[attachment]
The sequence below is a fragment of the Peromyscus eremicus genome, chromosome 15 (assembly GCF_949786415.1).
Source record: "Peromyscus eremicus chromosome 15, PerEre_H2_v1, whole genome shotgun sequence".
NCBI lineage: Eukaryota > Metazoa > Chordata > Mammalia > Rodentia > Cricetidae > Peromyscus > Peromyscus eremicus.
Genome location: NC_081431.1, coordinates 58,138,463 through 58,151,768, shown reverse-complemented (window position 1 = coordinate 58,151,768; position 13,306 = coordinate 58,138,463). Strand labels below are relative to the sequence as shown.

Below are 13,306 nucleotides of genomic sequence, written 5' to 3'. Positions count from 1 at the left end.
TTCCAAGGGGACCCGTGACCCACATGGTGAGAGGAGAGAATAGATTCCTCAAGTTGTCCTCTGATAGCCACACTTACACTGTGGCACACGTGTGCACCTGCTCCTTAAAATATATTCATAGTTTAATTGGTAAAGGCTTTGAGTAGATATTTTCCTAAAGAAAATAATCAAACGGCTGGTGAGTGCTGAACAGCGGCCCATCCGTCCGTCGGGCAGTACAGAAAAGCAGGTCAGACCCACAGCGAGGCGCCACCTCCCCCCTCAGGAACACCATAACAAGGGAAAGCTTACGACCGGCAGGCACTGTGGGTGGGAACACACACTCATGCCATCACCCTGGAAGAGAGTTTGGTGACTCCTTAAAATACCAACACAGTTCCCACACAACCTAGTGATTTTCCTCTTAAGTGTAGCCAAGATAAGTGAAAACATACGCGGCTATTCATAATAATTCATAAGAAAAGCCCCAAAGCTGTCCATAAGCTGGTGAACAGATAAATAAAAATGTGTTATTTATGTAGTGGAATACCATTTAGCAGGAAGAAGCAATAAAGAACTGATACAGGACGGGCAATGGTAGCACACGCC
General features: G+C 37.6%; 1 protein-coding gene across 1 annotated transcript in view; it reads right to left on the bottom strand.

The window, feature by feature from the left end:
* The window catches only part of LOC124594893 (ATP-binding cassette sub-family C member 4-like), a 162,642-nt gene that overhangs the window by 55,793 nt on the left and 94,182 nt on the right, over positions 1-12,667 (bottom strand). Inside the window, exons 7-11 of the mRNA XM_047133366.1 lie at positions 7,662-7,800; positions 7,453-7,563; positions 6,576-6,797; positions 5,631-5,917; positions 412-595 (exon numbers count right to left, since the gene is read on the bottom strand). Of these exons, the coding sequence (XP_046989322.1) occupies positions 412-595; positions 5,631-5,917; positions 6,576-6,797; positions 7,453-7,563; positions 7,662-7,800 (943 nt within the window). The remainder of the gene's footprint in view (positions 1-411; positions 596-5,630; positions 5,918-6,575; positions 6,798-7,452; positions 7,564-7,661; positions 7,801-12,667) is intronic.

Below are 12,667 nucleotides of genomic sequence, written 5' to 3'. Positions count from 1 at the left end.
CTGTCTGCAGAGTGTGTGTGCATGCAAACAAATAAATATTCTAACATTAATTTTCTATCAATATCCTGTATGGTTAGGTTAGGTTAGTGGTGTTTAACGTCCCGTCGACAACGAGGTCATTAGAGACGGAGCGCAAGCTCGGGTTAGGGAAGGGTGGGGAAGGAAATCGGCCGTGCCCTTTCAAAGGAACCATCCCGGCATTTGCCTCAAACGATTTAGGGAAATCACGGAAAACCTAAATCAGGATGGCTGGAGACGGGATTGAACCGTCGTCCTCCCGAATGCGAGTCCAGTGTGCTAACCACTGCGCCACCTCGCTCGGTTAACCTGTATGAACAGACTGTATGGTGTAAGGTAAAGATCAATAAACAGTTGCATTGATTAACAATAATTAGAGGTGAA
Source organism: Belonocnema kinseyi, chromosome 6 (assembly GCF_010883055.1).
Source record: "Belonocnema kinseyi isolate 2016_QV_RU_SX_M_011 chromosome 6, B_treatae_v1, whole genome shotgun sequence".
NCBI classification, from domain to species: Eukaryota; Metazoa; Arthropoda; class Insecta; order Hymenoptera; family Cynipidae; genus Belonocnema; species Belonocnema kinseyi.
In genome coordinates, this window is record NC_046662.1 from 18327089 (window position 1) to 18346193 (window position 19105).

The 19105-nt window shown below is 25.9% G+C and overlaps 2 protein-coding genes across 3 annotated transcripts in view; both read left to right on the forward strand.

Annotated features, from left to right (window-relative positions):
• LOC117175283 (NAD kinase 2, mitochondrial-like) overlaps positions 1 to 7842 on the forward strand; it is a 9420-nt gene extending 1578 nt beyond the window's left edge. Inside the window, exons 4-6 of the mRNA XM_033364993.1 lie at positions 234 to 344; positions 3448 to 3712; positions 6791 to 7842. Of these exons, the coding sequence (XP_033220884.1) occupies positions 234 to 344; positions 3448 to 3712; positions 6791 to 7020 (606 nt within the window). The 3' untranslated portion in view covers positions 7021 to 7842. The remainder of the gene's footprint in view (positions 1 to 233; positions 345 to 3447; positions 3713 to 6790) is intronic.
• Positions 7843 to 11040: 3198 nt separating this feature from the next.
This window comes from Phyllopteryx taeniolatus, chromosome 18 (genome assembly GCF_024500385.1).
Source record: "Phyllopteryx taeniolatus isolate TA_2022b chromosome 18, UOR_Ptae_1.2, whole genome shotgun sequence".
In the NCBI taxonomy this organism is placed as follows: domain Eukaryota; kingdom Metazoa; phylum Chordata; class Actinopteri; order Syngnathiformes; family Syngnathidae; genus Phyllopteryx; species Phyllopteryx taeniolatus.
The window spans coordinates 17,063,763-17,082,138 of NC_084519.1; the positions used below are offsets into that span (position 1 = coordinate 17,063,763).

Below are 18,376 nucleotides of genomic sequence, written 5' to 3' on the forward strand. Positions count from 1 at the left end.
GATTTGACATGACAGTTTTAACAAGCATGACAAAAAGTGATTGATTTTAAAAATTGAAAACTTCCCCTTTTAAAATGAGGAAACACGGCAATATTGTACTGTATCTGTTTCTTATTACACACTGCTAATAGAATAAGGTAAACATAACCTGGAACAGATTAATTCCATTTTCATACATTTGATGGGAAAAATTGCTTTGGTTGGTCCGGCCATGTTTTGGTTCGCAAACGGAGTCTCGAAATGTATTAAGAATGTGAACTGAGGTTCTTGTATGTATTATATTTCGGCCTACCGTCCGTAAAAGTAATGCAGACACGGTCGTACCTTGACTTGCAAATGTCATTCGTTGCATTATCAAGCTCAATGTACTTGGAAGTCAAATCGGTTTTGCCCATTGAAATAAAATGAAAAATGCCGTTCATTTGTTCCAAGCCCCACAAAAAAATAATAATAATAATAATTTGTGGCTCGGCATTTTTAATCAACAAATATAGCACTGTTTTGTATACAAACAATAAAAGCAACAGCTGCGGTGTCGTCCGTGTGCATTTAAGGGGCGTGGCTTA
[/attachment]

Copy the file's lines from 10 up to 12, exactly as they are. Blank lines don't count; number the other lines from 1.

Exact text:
Below are 12,667 nucleotides of genomic sequence, written 5' to 3'. Positions count from 1 at the left end.
CTGTCTGCAGAGTGTGTGTGCATGCAAACAAATAAATATTCTAACATTAATTTTCTATCAATATCCTGTATGGTTAGGTTAGGTTAGTGGTGTTTAACGTCCCGTCGACAACGAGGTCATTAGAGACGGAGCGCAAGCTCGGGTTAGGGAAGGGTGGGGAAGGAAATCGGCCGTGCCCTTTCAAAGGAACCATCCCGGCATTTGCCTCAAACGATTTAGGGAAATCACGGAAAACCTAAATCAGGATGGCTGGAGACGGGATTGAACCGTCGTCCTCCCGAATGCGAGTCCAGTGTGCTAACCACTGCGCCACCTCGCTCGGTTAACCTGTATGAACAGACTGTATGGTGTAAGGTAAAGATCAATAAACAGTTGCATTGATTAACAATAATTAGAGGTGAA
Source organism: Belonocnema kinseyi, chromosome 6 (assembly GCF_010883055.1).